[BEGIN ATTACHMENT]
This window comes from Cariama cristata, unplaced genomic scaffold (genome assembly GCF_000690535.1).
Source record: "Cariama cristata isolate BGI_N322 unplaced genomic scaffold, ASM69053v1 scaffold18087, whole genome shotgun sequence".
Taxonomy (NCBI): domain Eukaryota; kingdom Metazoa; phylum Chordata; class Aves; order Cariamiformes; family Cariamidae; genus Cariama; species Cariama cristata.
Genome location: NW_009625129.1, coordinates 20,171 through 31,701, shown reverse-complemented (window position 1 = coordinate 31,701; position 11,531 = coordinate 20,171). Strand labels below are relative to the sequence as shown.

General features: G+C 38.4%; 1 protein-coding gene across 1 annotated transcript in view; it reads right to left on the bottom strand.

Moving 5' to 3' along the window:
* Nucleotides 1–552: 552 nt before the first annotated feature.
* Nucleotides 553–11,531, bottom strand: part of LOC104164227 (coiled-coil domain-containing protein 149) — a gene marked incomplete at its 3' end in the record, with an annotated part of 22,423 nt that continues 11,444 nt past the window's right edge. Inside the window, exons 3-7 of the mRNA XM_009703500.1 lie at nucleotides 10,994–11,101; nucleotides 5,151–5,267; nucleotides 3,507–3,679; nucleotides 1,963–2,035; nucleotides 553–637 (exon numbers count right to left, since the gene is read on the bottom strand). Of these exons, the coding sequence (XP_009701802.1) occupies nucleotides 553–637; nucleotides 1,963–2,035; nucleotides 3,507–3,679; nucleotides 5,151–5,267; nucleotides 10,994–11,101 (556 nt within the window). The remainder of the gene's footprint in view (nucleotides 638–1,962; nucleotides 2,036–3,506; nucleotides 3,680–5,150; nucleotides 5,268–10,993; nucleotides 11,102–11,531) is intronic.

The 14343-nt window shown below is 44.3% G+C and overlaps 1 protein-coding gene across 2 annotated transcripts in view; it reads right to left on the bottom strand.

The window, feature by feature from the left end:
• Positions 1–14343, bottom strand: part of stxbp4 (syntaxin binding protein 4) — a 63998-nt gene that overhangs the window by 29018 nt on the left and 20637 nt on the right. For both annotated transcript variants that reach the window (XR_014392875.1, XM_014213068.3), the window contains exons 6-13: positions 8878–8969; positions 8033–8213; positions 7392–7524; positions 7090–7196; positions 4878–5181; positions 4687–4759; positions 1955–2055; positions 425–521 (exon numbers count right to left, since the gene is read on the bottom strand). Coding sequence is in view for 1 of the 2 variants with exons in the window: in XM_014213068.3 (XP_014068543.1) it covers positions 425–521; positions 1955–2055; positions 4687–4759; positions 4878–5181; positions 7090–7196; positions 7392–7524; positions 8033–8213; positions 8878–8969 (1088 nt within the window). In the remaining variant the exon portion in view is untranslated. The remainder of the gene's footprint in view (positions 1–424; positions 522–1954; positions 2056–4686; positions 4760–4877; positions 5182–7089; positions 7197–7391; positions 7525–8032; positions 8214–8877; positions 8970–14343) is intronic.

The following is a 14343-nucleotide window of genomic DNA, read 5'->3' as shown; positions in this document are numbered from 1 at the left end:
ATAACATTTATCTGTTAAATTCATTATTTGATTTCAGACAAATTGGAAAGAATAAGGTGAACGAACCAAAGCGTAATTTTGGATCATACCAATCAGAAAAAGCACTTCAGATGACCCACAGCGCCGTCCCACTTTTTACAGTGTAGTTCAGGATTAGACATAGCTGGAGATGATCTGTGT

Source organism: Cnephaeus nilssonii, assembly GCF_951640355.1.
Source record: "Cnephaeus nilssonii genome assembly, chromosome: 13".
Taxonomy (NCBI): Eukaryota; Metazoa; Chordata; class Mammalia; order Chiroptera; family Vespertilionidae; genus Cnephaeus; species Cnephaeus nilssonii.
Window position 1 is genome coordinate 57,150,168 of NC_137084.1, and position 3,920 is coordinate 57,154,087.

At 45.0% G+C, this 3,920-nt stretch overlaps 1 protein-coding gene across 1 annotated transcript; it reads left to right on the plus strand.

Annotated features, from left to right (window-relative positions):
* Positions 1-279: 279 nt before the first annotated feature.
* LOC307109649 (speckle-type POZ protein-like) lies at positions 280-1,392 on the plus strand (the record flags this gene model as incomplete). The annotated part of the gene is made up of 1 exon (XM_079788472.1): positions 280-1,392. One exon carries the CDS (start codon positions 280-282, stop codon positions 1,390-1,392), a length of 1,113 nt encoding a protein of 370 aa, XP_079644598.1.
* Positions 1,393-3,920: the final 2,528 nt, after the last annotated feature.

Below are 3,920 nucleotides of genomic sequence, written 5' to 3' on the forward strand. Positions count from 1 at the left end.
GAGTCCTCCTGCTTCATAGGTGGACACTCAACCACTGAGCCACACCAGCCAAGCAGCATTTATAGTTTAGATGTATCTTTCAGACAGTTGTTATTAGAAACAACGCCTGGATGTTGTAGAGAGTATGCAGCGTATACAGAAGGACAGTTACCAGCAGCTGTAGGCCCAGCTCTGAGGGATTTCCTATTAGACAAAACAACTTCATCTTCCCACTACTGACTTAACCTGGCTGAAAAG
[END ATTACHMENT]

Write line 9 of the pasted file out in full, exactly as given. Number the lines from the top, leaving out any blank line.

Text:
The 14343-nt window shown below is 44.3% G+C and overlaps 1 protein-coding gene across 2 annotated transcripts in view; it reads right to left on the bottom strand.